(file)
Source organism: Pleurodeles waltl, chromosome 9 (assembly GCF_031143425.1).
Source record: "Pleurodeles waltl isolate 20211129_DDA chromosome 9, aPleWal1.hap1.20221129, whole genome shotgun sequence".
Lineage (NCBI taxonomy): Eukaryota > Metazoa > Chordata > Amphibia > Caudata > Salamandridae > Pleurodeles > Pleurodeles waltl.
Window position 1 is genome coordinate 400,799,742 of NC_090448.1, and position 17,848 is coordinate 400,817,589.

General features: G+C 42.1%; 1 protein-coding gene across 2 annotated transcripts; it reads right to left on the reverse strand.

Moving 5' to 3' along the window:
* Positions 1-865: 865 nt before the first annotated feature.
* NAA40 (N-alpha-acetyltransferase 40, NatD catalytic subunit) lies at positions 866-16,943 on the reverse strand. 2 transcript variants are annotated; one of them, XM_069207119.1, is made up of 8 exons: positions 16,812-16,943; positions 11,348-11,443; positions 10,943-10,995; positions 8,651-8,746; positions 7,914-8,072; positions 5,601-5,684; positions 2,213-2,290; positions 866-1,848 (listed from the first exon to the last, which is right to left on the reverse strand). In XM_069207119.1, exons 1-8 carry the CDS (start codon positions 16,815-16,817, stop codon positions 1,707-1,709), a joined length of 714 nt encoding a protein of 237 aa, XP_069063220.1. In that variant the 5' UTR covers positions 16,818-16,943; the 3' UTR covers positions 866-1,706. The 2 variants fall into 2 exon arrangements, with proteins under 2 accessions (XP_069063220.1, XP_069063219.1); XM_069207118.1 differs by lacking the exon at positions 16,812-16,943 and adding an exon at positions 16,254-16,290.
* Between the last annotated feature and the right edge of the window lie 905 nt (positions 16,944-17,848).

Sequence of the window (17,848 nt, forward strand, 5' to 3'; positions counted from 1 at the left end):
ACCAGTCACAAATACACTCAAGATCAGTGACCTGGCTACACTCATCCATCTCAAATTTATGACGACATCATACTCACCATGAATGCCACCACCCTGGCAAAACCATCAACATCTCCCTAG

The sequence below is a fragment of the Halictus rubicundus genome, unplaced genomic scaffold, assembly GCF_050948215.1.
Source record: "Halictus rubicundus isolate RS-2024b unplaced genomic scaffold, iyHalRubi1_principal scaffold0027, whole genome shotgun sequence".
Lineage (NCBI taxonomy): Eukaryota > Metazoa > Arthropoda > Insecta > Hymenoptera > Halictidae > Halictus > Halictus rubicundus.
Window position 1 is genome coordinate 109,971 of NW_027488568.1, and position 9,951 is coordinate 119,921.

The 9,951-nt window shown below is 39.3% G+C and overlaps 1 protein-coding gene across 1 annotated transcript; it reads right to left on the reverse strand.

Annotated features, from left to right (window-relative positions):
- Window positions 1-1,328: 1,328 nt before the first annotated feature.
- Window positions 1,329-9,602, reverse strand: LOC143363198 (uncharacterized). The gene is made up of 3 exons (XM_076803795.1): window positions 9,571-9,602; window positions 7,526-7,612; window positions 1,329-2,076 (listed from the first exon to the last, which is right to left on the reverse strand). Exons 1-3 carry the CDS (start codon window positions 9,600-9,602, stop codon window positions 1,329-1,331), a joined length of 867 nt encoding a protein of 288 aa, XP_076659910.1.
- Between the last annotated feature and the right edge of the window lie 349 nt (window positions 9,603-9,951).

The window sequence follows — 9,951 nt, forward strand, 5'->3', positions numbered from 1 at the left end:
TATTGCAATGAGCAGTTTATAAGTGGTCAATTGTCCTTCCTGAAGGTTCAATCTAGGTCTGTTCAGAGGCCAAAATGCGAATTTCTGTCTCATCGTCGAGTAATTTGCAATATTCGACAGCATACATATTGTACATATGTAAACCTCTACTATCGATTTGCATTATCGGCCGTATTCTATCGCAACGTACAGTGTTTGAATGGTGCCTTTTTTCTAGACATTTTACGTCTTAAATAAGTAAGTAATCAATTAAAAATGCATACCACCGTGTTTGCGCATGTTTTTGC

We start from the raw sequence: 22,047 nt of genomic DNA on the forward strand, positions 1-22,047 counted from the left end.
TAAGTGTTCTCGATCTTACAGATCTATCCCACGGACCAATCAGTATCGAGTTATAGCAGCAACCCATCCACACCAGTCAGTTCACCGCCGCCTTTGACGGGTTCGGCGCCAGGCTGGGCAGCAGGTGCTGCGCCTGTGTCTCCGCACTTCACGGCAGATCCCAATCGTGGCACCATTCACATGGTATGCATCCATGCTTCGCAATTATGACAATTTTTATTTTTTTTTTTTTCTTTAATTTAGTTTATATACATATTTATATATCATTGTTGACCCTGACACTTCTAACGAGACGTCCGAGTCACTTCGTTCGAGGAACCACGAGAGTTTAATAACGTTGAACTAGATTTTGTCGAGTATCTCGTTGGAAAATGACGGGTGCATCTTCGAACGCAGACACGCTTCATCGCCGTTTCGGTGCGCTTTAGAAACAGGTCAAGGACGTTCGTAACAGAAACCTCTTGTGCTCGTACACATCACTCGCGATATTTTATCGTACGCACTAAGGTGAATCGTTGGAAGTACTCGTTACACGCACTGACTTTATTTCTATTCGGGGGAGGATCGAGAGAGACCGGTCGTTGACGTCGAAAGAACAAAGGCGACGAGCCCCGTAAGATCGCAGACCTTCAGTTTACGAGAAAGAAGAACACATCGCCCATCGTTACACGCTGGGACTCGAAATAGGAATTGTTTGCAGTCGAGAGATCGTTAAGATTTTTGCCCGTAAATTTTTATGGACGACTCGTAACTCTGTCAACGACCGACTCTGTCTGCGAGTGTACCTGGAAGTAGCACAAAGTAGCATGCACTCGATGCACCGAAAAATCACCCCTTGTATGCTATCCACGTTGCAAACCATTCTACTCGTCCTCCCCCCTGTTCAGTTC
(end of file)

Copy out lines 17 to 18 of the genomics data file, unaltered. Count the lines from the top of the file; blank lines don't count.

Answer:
Annotated features, from left to right (window-relative positions):
- Window positions 1-1,328: 1,328 nt before the first annotated feature.